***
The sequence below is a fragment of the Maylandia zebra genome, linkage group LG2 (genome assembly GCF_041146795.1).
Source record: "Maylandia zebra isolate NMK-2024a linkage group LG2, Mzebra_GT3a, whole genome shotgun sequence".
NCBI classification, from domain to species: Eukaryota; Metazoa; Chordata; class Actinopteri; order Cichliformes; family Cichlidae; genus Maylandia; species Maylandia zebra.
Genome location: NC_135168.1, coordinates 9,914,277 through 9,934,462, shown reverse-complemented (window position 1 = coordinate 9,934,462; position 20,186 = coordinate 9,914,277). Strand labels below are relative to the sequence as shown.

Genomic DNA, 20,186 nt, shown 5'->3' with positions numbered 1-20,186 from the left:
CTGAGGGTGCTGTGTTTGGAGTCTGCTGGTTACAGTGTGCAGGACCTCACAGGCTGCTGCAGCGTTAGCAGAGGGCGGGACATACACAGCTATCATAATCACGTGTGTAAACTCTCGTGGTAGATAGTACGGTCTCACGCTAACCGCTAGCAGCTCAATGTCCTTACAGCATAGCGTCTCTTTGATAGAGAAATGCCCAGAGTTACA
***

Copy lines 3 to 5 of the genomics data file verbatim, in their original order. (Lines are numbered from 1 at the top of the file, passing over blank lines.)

NCBI classification, from domain to species: Eukaryota; Metazoa; Chordata; class Actinopteri; order Cichliformes; family Cichlidae; genus Maylandia; species Maylandia zebra.
Genome location: NC_135168.1, coordinates 9,914,277 through 9,934,462, shown reverse-complemented (window position 1 = coordinate 9,934,462; position 20,186 = coordinate 9,914,277). Strand labels below are relative to the sequence as shown.

Genomic DNA, 20,186 nt, shown 5'->3' with positions numbered 1-20,186 from the left: